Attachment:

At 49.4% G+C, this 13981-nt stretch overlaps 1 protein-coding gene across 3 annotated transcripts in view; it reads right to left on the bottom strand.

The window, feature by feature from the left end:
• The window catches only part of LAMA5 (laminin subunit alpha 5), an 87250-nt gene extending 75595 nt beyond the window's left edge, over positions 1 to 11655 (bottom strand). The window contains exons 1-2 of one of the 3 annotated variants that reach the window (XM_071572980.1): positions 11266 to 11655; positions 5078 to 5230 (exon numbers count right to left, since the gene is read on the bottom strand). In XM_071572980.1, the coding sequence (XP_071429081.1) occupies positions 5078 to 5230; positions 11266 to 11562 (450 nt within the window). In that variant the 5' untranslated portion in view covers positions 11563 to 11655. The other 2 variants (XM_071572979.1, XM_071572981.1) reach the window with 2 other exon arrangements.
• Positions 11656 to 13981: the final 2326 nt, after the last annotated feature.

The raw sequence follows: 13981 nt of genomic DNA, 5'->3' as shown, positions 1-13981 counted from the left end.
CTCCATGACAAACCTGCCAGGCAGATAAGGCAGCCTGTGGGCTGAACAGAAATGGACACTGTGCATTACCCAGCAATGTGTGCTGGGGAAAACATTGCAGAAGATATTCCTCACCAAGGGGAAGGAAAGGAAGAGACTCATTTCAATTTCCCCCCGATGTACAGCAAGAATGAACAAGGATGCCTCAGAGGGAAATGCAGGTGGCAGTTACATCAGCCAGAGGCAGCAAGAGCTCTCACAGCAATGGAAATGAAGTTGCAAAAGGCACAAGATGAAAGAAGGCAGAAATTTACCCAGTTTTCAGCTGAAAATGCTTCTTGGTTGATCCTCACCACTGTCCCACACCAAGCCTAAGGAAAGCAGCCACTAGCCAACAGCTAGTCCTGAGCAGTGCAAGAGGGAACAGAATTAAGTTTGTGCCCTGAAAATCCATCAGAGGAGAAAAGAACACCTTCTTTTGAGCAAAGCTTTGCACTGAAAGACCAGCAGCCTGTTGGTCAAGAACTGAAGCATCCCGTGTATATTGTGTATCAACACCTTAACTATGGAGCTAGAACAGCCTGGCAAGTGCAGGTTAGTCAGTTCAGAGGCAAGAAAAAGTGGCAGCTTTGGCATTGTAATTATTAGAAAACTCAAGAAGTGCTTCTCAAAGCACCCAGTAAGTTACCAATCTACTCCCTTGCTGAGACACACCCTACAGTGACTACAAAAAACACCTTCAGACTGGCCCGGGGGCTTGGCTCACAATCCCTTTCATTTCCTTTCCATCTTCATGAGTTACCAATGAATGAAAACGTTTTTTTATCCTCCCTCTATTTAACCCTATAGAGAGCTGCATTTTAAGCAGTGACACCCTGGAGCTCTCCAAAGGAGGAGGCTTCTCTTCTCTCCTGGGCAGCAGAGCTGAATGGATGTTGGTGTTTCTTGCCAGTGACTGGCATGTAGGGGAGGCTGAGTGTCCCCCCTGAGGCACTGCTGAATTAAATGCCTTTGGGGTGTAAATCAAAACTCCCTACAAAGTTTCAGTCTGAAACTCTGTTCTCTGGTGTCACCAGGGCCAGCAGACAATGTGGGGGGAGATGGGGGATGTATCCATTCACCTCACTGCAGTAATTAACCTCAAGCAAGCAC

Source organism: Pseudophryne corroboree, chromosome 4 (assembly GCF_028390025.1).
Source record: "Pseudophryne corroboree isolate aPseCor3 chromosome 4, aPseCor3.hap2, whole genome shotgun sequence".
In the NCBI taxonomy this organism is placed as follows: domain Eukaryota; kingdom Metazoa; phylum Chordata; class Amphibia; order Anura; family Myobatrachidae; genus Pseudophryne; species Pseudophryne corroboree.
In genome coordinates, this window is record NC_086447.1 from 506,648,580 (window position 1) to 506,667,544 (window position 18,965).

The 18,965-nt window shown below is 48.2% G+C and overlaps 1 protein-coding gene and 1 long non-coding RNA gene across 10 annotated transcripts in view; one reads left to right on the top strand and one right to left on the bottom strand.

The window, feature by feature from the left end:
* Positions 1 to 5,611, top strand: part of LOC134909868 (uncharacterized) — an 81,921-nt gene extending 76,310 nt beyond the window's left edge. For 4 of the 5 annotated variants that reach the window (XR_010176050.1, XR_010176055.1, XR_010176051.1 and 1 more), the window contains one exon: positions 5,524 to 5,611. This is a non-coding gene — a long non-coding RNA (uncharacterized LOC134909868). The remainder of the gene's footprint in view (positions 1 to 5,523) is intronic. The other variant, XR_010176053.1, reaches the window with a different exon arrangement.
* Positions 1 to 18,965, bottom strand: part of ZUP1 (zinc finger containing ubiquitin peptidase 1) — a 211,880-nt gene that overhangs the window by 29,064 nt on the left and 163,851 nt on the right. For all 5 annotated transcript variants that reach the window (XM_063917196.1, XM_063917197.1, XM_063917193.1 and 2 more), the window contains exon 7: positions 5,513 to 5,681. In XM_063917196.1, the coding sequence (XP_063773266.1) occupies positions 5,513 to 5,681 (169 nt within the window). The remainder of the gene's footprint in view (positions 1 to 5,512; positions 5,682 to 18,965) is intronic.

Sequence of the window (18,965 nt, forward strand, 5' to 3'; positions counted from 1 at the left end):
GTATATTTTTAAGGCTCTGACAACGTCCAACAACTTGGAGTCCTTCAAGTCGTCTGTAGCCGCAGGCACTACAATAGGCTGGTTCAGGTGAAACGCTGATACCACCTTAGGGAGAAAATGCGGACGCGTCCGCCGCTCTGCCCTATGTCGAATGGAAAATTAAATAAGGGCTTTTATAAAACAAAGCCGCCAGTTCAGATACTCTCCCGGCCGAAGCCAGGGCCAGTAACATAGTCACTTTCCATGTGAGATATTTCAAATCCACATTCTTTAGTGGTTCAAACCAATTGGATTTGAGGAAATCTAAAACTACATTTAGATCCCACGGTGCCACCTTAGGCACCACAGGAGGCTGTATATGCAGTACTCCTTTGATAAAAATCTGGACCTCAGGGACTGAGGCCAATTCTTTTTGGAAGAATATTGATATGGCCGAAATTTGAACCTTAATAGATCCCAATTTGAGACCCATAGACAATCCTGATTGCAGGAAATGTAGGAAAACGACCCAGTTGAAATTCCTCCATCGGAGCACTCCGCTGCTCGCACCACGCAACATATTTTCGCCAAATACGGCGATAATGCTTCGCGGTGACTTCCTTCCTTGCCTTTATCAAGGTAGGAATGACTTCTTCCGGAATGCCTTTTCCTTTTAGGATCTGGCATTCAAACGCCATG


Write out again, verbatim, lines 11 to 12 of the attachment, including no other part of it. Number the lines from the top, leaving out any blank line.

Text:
The 18,965-nt window shown below is 48.2% G+C and overlaps 1 protein-coding gene and 1 long non-coding RNA gene across 10 annotated transcripts in view; one reads left to right on the top strand and one right to left on the bottom strand.

The window, feature by feature from the left end: